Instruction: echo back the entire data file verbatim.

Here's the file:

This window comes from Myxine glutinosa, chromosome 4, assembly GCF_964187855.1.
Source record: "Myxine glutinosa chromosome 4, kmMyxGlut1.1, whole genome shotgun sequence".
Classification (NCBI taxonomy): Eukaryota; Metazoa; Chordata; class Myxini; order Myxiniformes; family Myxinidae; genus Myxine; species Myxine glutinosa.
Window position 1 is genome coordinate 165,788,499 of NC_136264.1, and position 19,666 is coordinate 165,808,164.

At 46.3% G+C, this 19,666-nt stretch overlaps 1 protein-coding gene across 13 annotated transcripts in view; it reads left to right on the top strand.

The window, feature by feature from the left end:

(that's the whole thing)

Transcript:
This window comes from Myxine glutinosa, chromosome 4, assembly GCF_964187855.1.
Source record: "Myxine glutinosa chromosome 4, kmMyxGlut1.1, whole genome shotgun sequence".
Classification (NCBI taxonomy): Eukaryota; Metazoa; Chordata; class Myxini; order Myxiniformes; family Myxinidae; genus Myxine; species Myxine glutinosa.
Window position 1 is genome coordinate 165,788,499 of NC_136264.1, and position 19,666 is coordinate 165,808,164.

At 46.3% G+C, this 19,666-nt stretch overlaps 1 protein-coding gene across 13 annotated transcripts in view; it reads left to right on the top strand.

The window, feature by feature from the left end: